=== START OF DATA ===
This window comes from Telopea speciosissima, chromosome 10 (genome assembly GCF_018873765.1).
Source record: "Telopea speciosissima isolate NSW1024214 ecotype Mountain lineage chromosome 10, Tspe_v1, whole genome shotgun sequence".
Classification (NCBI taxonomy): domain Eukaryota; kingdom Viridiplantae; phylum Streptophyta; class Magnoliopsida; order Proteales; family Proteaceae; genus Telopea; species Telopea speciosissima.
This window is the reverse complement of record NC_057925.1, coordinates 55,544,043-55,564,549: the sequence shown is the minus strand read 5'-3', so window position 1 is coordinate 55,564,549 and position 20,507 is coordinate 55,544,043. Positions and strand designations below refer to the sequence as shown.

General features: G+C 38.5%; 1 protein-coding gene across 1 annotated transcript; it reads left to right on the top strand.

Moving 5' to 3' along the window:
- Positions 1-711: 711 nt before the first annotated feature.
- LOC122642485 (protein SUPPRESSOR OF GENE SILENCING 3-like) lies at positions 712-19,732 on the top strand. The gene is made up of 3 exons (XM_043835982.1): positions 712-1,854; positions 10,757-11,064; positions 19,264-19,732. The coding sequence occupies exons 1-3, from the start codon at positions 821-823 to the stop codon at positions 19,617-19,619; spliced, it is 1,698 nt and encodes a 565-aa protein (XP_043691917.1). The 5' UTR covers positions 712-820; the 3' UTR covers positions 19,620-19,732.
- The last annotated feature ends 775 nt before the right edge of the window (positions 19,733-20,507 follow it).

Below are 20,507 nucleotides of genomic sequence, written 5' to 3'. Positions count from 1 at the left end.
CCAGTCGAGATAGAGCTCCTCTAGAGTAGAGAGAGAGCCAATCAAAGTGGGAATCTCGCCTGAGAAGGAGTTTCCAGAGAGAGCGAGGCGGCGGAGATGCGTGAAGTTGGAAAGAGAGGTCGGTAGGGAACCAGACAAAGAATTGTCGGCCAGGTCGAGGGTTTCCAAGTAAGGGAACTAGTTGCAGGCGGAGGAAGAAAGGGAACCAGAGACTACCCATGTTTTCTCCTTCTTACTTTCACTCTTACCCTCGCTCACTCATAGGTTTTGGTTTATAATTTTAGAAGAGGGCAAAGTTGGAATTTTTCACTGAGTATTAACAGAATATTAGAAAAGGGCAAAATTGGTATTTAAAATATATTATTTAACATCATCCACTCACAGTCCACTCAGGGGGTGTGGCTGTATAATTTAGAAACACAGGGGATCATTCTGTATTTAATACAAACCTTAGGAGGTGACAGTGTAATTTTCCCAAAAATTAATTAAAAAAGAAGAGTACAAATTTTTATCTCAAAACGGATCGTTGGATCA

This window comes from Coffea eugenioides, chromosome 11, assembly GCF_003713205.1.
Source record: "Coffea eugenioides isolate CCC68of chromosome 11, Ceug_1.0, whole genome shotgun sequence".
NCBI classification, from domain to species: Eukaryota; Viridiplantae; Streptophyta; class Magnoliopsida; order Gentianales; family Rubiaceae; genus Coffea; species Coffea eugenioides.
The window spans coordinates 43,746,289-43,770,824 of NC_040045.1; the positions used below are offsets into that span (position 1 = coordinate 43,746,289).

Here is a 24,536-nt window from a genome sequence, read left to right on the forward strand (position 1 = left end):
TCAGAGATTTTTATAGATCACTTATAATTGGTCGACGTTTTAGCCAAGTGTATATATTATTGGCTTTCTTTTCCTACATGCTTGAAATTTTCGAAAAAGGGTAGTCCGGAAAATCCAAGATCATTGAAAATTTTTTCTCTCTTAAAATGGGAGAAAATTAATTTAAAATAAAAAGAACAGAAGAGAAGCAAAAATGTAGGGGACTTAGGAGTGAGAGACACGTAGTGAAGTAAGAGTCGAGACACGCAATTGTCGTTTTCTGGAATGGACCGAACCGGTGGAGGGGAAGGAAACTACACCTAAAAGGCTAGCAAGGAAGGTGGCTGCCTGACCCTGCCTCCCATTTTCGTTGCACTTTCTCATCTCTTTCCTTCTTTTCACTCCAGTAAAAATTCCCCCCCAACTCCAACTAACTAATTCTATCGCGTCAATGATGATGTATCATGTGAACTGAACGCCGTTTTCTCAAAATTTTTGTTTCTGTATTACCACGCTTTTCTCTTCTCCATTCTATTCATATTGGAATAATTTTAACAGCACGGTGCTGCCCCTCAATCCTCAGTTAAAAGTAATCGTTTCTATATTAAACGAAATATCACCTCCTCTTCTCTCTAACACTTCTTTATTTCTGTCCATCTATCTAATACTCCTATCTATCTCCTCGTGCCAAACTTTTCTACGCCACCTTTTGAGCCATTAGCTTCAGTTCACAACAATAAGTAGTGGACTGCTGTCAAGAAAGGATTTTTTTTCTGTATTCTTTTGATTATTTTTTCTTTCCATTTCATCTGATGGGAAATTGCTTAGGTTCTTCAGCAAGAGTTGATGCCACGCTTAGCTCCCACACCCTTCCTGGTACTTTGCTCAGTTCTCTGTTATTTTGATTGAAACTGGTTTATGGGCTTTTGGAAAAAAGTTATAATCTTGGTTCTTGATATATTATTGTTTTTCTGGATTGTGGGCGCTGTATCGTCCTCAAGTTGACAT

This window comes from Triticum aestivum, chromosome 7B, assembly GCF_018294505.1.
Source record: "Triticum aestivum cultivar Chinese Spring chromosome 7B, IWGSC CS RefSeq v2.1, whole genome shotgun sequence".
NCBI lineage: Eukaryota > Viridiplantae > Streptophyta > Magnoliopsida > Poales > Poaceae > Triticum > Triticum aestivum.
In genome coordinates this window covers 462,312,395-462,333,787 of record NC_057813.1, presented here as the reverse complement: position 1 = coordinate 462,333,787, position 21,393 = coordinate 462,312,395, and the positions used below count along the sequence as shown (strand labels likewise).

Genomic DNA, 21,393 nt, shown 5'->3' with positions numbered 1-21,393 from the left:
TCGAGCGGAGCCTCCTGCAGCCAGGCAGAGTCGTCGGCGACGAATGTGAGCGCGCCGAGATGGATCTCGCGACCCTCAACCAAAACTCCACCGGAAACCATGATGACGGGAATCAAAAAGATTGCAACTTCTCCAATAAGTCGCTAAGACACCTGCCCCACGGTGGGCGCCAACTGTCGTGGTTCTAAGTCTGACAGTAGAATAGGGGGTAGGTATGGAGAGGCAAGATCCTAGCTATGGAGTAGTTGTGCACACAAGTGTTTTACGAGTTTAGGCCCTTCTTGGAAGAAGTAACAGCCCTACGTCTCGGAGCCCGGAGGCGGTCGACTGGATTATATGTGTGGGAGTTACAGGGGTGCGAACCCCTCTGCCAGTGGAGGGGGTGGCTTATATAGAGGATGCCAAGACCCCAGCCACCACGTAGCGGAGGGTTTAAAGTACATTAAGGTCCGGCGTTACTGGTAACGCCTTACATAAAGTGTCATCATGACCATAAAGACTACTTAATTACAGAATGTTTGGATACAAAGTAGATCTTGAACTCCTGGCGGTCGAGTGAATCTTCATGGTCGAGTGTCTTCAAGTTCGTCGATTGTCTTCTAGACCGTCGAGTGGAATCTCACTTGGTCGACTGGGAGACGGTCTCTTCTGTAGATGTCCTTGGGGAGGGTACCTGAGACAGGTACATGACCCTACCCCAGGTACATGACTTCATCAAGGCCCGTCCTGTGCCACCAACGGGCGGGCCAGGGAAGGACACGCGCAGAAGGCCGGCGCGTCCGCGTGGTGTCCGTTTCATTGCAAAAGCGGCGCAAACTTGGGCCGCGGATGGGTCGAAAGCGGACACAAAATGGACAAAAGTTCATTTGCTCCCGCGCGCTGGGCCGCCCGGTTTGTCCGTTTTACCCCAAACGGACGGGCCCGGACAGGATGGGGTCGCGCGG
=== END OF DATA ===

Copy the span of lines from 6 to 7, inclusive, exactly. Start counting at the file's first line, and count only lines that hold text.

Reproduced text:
Moving 5' to 3' along the window:
- Positions 1-711: 711 nt before the first annotated feature.